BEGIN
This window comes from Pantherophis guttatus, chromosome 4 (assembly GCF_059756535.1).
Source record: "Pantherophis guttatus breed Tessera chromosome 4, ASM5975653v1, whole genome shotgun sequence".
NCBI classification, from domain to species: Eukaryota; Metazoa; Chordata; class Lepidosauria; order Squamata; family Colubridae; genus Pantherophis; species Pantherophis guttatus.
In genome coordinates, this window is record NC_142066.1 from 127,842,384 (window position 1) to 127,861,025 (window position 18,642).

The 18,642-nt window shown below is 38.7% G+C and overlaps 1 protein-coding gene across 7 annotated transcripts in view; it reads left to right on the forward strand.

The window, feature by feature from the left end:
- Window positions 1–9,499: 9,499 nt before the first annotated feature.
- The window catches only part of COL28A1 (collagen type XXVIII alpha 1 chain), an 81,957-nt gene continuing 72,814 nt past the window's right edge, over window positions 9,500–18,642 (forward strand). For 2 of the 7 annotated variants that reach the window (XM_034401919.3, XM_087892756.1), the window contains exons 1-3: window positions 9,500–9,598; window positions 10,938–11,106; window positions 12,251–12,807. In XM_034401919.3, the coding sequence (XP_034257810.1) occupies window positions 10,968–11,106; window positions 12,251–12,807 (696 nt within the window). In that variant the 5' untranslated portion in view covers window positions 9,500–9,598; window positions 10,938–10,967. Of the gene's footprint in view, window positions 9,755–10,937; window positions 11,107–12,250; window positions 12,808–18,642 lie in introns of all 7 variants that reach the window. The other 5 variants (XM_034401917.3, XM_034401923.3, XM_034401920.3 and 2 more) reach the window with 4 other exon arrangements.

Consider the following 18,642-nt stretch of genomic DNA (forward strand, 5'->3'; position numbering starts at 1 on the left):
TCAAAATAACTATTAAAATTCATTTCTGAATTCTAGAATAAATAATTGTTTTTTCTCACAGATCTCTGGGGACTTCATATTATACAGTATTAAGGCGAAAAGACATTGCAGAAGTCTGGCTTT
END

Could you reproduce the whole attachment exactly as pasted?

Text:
This window comes from Pantherophis guttatus, chromosome 4 (assembly GCF_059756535.1).
Source record: "Pantherophis guttatus breed Tessera chromosome 4, ASM5975653v1, whole genome shotgun sequence".
NCBI classification, from domain to species: Eukaryota; Metazoa; Chordata; class Lepidosauria; order Squamata; family Colubridae; genus Pantherophis; species Pantherophis guttatus.
In genome coordinates, this window is record NC_142066.1 from 127,842,384 (window position 1) to 127,861,025 (window position 18,642).

The 18,642-nt window shown below is 38.7% G+C and overlaps 1 protein-coding gene across 7 annotated transcripts in view; it reads left to right on the forward strand.

The window, feature by feature from the left end:
- Window positions 1–9,499: 9,499 nt before the first annotated feature.
- The window catches only part of COL28A1 (collagen type XXVIII alpha 1 chain), an 81,957-nt gene continuing 72,814 nt past the window's right edge, over window positions 9,500–18,642 (forward strand). For 2 of the 7 annotated variants that reach the window (XM_034401919.3, XM_087892756.1), the window contains exons 1-3: window positions 9,500–9,598; window positions 10,938–11,106; window positions 12,251–12,807. In XM_034401919.3, the coding sequence (XP_034257810.1) occupies window positions 10,968–11,106; window positions 12,251–12,807 (696 nt within the window). In that variant the 5' untranslated portion in view covers window positions 9,500–9,598; window positions 10,938–10,967. Of the gene's footprint in view, window positions 9,755–10,937; window positions 11,107–12,250; window positions 12,808–18,642 lie in introns of all 7 variants that reach the window. The other 5 variants (XM_034401917.3, XM_034401923.3, XM_034401920.3 and 2 more) reach the window with 4 other exon arrangements.

Consider the following 18,642-nt stretch of genomic DNA (forward strand, 5'->3'; position numbering starts at 1 on the left):
TCAAAATAACTATTAAAATTCATTTCTGAATTCTAGAATAAATAATTGTTTTTTCTCACAGATCTCTGGGGACTTCATATTATACAGTATTAAGGCGAAAAGACATTGCAGAAGTCTGGCTTT